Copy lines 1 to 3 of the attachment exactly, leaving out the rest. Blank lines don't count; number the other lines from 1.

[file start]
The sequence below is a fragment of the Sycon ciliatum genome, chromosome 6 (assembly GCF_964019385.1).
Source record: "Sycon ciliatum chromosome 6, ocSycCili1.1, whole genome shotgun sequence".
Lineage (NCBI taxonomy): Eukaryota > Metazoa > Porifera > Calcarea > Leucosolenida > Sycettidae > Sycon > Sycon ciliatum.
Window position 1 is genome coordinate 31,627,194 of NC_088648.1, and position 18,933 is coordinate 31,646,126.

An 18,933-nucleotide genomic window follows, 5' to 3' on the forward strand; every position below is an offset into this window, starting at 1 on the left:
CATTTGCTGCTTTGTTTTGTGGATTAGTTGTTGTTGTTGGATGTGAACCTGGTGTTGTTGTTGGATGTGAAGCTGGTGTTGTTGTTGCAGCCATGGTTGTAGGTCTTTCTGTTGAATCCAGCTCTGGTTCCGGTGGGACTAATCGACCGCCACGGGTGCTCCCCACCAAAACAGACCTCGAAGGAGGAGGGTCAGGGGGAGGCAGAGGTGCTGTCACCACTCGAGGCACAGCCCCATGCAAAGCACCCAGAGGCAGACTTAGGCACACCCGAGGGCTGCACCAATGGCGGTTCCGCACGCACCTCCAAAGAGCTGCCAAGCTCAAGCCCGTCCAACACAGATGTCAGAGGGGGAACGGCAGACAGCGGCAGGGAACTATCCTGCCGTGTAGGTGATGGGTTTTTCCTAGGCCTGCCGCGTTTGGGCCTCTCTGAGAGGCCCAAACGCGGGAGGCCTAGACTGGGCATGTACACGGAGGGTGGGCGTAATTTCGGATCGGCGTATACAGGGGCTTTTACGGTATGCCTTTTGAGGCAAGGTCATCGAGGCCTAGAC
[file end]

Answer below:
The sequence below is a fragment of the Sycon ciliatum genome, chromosome 6 (assembly GCF_964019385.1).
Source record: "Sycon ciliatum chromosome 6, ocSycCili1.1, whole genome shotgun sequence".
Lineage (NCBI taxonomy): Eukaryota > Metazoa > Porifera > Calcarea > Leucosolenida > Sycettidae > Sycon > Sycon ciliatum.